Morton Subotnick added 7th July 2009
Biography from the official
Morton Subotnick is one of the pioneers in the development of
electronic music and an innovator in works involving instruments and other
media, including interactive computer music systems. Most of his music calls
for a computer part, or live electronic processing; his oeuvre utilizes many
of the important technological breakthroughs in the history of the genre.
The work that brought Subotnick celebrity was Silver Apples of the Moon.
Written in 1967 using the Buchla modular synthesizer (an electronic
instrument built by Donald Buchla utilizing suggestions from Subotnick and
Ramon Sender), this work contains synthesized tone colors striking for its
day, and a control over pitch that many other contemporary electronic
composers had relinquished. There is a rich counterpoint of gestures, in
marked contrast to the simple surfaces of much contemporary electronic
music. There are sections marked by very clear pulses, another unusual trait
for its time. Nonesuch Records, marking the first time an original
large-scale composition had been created specifically for the disc medium -a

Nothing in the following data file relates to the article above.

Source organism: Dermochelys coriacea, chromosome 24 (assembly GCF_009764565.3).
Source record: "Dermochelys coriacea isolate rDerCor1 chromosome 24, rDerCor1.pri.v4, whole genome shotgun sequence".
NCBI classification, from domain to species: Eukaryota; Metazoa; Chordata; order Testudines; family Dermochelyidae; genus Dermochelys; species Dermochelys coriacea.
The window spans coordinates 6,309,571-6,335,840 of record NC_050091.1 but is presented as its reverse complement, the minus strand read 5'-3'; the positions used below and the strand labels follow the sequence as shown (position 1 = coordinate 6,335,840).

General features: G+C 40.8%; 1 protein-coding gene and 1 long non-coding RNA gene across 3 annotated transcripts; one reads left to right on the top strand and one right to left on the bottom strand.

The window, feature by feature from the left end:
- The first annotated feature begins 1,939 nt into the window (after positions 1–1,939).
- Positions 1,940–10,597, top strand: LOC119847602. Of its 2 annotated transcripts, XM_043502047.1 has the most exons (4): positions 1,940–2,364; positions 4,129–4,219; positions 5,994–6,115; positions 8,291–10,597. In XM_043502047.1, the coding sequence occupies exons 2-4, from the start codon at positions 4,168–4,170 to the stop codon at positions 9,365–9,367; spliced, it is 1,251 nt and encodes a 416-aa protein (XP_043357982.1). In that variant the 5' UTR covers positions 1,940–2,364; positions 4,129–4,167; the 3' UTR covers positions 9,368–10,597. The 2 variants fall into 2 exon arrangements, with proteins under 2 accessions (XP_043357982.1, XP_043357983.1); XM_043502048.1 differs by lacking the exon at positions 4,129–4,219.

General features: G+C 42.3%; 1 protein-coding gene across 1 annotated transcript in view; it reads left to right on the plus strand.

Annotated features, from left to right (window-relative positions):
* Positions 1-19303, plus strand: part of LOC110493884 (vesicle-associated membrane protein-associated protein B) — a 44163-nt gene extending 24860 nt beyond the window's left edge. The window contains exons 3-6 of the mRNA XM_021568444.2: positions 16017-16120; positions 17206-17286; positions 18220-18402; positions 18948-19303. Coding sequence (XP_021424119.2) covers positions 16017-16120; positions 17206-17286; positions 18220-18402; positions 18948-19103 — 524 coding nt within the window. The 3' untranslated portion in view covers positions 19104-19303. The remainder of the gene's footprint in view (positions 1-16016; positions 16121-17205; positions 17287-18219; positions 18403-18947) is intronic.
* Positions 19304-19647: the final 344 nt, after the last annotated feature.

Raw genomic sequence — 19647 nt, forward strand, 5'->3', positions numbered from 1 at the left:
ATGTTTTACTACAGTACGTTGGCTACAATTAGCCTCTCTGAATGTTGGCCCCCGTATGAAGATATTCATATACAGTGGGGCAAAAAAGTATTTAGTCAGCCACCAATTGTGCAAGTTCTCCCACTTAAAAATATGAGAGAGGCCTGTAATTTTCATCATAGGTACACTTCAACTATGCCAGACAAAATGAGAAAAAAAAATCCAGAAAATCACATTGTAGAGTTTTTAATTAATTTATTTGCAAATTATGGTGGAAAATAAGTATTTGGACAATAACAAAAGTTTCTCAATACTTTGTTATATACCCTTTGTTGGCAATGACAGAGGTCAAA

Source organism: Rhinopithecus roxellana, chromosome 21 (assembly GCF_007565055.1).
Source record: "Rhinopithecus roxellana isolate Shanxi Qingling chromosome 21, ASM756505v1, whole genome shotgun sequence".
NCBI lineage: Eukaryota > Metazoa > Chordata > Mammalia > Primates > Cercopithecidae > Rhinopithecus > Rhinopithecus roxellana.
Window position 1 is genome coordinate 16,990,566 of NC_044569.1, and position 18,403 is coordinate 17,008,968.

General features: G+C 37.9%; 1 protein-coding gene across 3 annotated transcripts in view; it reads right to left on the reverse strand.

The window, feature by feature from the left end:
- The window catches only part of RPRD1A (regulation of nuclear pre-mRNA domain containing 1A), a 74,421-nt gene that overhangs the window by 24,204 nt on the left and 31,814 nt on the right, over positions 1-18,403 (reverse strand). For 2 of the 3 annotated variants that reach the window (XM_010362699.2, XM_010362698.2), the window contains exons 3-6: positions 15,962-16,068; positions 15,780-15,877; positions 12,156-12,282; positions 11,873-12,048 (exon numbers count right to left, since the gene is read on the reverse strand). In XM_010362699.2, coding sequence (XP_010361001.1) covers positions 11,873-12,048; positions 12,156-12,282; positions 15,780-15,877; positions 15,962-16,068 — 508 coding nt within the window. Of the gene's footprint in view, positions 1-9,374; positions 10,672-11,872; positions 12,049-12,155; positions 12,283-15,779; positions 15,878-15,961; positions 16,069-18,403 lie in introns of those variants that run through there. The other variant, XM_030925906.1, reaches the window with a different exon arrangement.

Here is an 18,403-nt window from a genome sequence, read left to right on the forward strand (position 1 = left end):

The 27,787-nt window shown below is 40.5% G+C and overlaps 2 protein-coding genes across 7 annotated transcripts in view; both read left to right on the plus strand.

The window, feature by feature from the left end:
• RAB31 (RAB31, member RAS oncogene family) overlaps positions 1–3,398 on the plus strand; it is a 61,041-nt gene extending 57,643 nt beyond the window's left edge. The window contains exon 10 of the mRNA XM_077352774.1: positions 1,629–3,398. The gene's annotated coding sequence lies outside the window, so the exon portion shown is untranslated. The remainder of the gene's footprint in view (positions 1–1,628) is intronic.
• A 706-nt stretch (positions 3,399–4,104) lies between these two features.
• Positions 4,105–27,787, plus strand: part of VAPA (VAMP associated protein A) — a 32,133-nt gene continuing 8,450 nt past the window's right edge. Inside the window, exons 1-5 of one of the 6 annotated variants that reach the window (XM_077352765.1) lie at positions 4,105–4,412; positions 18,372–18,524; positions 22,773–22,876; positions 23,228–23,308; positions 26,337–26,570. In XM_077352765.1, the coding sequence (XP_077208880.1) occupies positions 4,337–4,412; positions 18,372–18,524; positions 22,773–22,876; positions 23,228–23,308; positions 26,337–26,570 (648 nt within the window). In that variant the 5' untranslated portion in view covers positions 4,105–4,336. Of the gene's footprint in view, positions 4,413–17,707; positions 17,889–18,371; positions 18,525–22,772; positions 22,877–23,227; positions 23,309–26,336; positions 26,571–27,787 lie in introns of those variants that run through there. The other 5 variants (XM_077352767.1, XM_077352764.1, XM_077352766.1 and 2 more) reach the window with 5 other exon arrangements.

conscious acknowledgment that the home stereo system constituted a
present-day form of chamber music, commissioned Silver Apples of the Moon.
Subotnick wrote this piece (and subsequent record company commissions) in
two parts to correspond to the two sides of an LP. The exciting, exotic
timbres and the dance inspiring rhythms caught the ear of the public -- the
record was an American bestseller in the classical music category, an
extremely unusual occurrence for any contemporary concert music at the time.
It has been re-released on the Wergo CD label with The Wild Bull.
The next eight years saw the production of several more important
compositions for LP, realized on the Buchla synthesizer: The Wild Bull,
Touch, Sidewinder and Four Butterflies. All of these pieces are marked by
sophisticated timbres, contrapuntal rich textures, and sections of
continuous pulse suggesting dance. In fact, Silver Apples of the Moon was
used as dance music by several companies including the Stuttgart Ballet and
Ballet Rambert, and The Wild Bull, A Sky of Cloudless Sulfur and The Key to
Songs, have been choreographed by leading dance companies throughout the
In 1975, fulfilling another record company commission, (this time, Odyssey)
Subotnick composed Until Spring, a work for solo synthesizer.
This work utilized changes in settings, which Subotnick made in real time on
the synthesizer, that were stored as control voltages on a separate tape,
enabling him to duplicate any of his performance controls, and to